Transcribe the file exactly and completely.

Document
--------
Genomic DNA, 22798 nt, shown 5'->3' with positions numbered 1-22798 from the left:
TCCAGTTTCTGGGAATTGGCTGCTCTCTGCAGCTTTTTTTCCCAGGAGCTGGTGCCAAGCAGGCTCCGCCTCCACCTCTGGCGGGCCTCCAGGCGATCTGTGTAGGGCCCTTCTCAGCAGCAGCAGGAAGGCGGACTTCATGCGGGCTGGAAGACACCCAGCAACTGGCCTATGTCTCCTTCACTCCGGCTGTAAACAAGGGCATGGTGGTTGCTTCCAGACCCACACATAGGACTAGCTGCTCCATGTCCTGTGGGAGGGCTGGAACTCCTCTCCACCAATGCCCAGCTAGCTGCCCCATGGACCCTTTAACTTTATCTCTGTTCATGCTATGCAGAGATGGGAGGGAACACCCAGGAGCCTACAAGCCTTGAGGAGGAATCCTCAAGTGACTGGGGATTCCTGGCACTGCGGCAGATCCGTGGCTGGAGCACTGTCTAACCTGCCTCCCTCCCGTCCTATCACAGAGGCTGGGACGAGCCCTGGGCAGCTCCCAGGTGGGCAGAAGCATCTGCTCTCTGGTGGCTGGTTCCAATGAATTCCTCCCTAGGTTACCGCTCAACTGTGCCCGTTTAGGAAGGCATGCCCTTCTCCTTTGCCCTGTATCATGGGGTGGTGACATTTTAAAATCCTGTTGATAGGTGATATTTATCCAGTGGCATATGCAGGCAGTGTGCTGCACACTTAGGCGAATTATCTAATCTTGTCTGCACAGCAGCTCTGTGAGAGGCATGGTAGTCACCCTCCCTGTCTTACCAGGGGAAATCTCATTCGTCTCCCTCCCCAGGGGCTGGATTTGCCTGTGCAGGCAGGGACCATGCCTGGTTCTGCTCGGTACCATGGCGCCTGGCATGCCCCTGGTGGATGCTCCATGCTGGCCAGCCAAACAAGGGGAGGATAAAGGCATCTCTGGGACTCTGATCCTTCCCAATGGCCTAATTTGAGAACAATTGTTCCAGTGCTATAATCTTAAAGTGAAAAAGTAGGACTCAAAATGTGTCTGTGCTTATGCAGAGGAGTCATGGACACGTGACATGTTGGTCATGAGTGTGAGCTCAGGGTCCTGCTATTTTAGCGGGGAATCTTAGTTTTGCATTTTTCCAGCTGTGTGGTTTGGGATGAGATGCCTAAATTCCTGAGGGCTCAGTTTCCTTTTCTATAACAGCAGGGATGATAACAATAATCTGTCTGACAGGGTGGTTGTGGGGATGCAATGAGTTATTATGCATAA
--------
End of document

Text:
Genomic DNA, 22798 nt, shown 5'->3' with positions numbered 1-22798 from the left:
TCCAGTTTCTGGGAATTGGCTGCTCTCTGCAGCTTTTTTTCCCAGGAGCTGGTGCCAAGCAGGCTCCGCCTCCACCTCTGGCGGGCCTCCAGGCGATCTGTGTAGGGCCCTTCTCAGCAGCAGCAGGAAGGCGGACTTCATGCGGGCTGGAAGACACCCAGCAACTGGCCTATGTCTCCTTCACTCCGGCTGTAAACAAGGGCATGGTGGTTGCTTCCAGACCCACACATAGGACTAGCTGCTCCATGTCCTGTGGGAGGGCTGGAACTCCTCTCCACCAATGCCCAGCTAGCTGCCCCATGGACCCTTTAACTTTATCTCTGTTCATGCTATGCAGAGATGGGAGGGAACACCCAGGAGCCTACAAGCCTTGAGGAGGAATCCTCAAGTGACTGGGGATTCCTGGCACTGCGGCAGATCCGTGGCTGGAGCACTGTCTAACCTGCCTCCCTCCCGTCCTATCACAGAGGCTGGGACGAGCCCTGGGCAGCTCCCAGGTGGGCAGAAGCATCTGCTCTCTGGTGGCTGGTTCCAATGAATTCCTCCCTAGGTTACCGCTCAACTGTGCCCGTTTAGGAAGGCATGCCCTTCTCCTTTGCCCTGTATCATGGGGTGGTGACATTTTAAAATCCTGTTGATAGGTGATATTTATCCAGTGGCATATGCAGGCAGTGTGCTGCACACTTAGGCGAATTATCTAATCTTGTCTGCACAGCAGCTCTGTGAGAGGCATGGTAGTCACCCTCCCTGTCTTACCAGGGGAAATCTCATTCGTCTCCCTCCCCAGGGGCTGGATTTGCCTGTGCAGGCAGGGACCATGCCTGGTTCTGCTCGGTACCATGGCGCCTGGCATGCCCCTGGTGGATGCTCCATGCTGGCCAGCCAAACAAGGGGAGGATAAAGGCATCTCTGGGACTCTGATCCTTCCCAATGGCCTAATTTGAGAACAATTGTTCCAGTGCTATAATCTTAAAGTGAAAAAGTAGGACTCAAAATGTGTCTGTGCTTATGCAGAGGAGTCATGGACACGTGACATGTTGGTCATGAGTGTGAGCTCAGGGTCCTGCTATTTTAGCGGGGAATCTTAGTTTTGCATTTTTCCAGCTGTGTGGTTTGGGATGAGATGCCTAAATTCCTGAGGGCTCAGTTTCCTTTTCTATAACAGCAGGGATGATAACAATAATCTGTCTGACAGGGTGGTTGTGGGGATGCAATGAGTTATTATGCATAA